Retaining Records – Part 2

Retaining Records – Part 2

John Truscott is currently contributing a number of one-off articles, although this particular one comes in two parts. This is a continuation of the article in the previous issue on the setting up of a Document Retention Policy.

Last time and this I consider what church documentation we keep and at what point we can destroy or delete it. But I am not aiming to produce a full listing of legal requirements. I am taking more of an overview of the topic to help a church devise a Document Retention Policy.

In the previous article we looked at six areas you might cover in a policy. There is further comment on these under the ‘Document Retention Policy’ heading below.

We then looked more closely at

1 HR records

2 Financial records

This time we go on to look at some other categories. As before these lists given an overview rather than attempting to be complete, so please study the fuller details given in the weblinks listed at the end. This article is not to be read as legal advice.

Legal requirements and best practice

Continuing from the first article:

3  Governance/legal records

Different denominations have specific requirements in this area and this list only gives a general overview. You need to hold:

  • Trust deeds, title deeds and other foundation documents*
  • LEP agreements and pastoral schemes*
  • Official registers of baptisms, marriages and burials*
  • Official registers of CofE banns, confirmations and services*
  • Church membership lists*
  • Church contacts lists
  • Signed copies of Trustee and Church Meetings minutes*
  • Copies of meeting papers and committee records
  • Major agreements of historical importance*
  • Investment ledgers and fixed asset registers*
  • Policies

Legislation here includes the Charities Act, Data Protection Act, Limitations Act 1980 and denominational requirements. All starred items need to be kept permanently and moved to your relevant record office but check denominational requirements. Signed copies of Trustee and Church Meeting minutes are only legally required to be kept for ten years from the date of the meeting but I would recommend permanent retention in archive and most denominations insist on this. Other meeting papers should be kept for five years.

Policies need to be held for three years after lapse. Church of England churches should access ‘Keep or bin…?’ (see below) for greater detail on what is possible to keep and what to delete.

4  Property and health and safety records

This is an area where different denominations have different requirements so check with yours for fuller details. The following is only an outline.

  • Title deeds*
  • Building design drawings, records of major work and redevelopments*
  • Quinquennial inspection reports*
  • Leases* and licences
  • Lettings agreements
  • Asbestos / hazardous substance register/disposal*
  • Burial registers and records of graveyards with plans*
  • Churchyard maintenance including graves and memorials*~
  • Full details of all major works to churchyard*~
  • Property logs or equivalents*
  • Terrier, inventory and logbook showing details of alterations, repairs and objects*~
  • Faculties and papers, plans, drawings, etc.*~
  • Plans etc. for major alterations, etc. *~
  • Tenders, etc. for minor works
  • Organ works*
  • PRS licences etc.
  • Insurance policies and certificates for public liability*
  • Public liability policies*
  • Employers’ liability
  • Other policies and claims correspondence
  • Health and Safety inspections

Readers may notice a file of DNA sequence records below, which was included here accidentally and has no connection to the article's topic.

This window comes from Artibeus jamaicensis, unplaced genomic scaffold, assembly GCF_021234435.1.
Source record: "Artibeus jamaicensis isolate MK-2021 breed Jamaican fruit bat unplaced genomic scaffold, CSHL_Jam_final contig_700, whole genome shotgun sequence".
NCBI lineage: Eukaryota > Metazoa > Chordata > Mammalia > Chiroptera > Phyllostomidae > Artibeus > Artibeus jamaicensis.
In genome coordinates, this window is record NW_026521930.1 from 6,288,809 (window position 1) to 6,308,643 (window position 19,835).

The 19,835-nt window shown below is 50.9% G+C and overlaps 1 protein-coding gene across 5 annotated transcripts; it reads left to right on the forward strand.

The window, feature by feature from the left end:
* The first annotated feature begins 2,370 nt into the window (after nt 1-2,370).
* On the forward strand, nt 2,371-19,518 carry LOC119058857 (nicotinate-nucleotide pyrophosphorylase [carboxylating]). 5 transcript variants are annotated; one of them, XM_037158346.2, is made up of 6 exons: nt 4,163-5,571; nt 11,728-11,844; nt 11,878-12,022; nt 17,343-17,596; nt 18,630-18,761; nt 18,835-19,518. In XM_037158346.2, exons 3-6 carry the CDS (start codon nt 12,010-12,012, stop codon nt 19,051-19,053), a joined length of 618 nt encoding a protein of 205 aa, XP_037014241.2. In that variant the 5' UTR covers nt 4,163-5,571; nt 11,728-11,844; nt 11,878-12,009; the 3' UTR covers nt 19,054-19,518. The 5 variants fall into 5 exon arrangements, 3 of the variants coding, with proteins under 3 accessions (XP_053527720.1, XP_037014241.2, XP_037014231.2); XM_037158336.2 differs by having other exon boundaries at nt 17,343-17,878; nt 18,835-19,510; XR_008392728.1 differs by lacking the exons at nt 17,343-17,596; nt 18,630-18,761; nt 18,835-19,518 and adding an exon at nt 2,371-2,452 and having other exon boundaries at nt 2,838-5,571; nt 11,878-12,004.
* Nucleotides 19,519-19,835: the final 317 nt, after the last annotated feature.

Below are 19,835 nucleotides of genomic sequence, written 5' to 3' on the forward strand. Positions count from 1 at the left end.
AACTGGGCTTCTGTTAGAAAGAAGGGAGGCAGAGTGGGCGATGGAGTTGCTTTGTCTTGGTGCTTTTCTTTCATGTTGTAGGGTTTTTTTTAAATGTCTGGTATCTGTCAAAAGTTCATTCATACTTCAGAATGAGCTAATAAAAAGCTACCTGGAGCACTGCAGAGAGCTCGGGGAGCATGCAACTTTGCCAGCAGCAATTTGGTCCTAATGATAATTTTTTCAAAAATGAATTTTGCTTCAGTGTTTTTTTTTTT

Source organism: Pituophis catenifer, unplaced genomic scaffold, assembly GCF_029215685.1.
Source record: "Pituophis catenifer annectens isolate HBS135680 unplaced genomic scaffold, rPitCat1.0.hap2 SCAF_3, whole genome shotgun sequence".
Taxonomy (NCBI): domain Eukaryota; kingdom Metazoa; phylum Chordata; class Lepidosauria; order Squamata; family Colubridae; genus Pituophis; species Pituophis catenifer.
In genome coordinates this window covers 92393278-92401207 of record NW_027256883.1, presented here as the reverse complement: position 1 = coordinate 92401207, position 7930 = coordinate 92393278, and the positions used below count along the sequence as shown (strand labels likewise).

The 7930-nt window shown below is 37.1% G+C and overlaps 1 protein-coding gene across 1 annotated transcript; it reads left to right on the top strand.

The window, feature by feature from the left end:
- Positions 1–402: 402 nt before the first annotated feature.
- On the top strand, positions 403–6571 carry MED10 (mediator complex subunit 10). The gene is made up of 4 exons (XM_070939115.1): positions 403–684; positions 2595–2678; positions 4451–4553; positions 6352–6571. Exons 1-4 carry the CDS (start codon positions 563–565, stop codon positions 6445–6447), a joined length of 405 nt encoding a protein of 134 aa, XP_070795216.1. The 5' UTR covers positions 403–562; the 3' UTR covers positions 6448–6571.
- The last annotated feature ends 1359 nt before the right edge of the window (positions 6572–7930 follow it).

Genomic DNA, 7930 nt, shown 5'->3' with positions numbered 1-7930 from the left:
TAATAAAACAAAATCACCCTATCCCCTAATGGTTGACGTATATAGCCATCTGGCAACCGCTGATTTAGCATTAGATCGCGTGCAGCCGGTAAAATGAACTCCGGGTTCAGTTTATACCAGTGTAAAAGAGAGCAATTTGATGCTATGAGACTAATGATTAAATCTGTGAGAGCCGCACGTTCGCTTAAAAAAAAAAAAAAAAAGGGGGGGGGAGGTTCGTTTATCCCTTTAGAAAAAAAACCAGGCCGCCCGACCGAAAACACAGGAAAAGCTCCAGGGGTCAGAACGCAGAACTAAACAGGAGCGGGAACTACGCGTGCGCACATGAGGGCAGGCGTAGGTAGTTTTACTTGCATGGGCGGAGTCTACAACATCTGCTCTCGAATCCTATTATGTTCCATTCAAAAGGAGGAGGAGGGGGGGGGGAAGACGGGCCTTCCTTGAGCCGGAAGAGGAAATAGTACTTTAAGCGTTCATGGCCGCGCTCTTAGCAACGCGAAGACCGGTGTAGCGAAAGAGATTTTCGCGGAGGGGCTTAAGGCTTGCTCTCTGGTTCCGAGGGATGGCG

• Accident books
  • Similar details for parsonage house or manse

Items marked ~ relate to Church of England churches.

Items starred should be kept in archive permanently. Where property is sold, it is advisable to keep copies of title documents and design drawings etc. for a further six years but then dispose of them. But for leases, hold for 12 years after the lease expires.

For new developments, you need to hold documentation for at least 13 years for actions against contractors.

Papers relating to minor works on buildings should be kept for six years from last action, but organ specifications need to be archived. Recording and other licences should be kept for five years from last action.

Insurance policies should be kept for 40 years (standard commercial practice) but claims correspondence for three years from the last action. Other policies and claims correspondence normally held for six years after lapse or last action if longer.

Leases are normally kept for six years from the end of the agreement but then archived and lettings agreements for one year. Quinquennial inspection reports should be kept permanently.

Accident books should be retained for three years from the final incident or the end of any investigation if later, but if a child is involved details need to be kept until they attain the age of 21 plus three more years. However the CofE has 20 years from the date of incident, or the date when a child reaches 21. HSE inspection records should be held for three years.

5  Safeguarding records

This is a sensitive area of record keeping where retention is now in response to the Independent Inquiry into Child Sexual Abuse (IICSA). Under the Inquiries Act churches in England and Wales have to retain all documents relating to child protection and this over-rides retention requirements under the Data Protection Act. Safeguarding records include

  • Allegations and concerns
  • Risk assessments
  • Employment
  • Discipline
  • Safeguarding leadership.

It is not possible in a short overview article to go into any detail and this is not a legal document. But, briefly:

  • All safeguarding records of incidents or concerns for children or adults, including risk assessments, with details of how allegations are handled and actions taken with eventual outcomes – 75# years after the last contact with the individual concerned.
  • For safeguarding records of incidents relating to a church officer paid or unpaid – 75# years after employment ceases.
  • For records of any children’s activities and related risk assessments – 75# years after the activity ceases.
  • For CofE clergy personnel records where there are no safeguarding allegations – under consideration to increase from 20 years.